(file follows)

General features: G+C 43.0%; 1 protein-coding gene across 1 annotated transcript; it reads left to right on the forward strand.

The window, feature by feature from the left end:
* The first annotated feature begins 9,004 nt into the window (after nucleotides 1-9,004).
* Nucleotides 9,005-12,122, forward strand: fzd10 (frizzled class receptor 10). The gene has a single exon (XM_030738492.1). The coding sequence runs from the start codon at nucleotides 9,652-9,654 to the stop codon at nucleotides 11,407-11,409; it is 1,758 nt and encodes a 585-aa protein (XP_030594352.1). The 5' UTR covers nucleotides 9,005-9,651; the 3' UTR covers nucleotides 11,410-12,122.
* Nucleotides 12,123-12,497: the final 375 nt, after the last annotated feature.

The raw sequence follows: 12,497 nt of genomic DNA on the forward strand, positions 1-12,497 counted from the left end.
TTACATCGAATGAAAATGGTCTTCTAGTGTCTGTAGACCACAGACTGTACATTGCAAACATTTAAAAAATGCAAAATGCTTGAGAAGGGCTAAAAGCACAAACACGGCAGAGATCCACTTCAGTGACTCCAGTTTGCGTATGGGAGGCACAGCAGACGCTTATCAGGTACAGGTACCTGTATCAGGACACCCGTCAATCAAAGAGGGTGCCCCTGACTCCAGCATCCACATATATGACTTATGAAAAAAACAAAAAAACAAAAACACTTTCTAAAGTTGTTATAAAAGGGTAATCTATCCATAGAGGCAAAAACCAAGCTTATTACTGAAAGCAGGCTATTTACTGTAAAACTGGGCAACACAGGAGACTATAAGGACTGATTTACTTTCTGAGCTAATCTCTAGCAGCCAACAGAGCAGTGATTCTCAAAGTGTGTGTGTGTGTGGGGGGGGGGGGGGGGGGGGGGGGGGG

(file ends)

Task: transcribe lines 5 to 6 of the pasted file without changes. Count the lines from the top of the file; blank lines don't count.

* Nucleotides 12,123-12,497: the final 375 nt, after the last annotated feature.

The raw sequence follows: 12,497 nt of genomic DNA on the forward strand, positions 1-12,497 counted from the left end.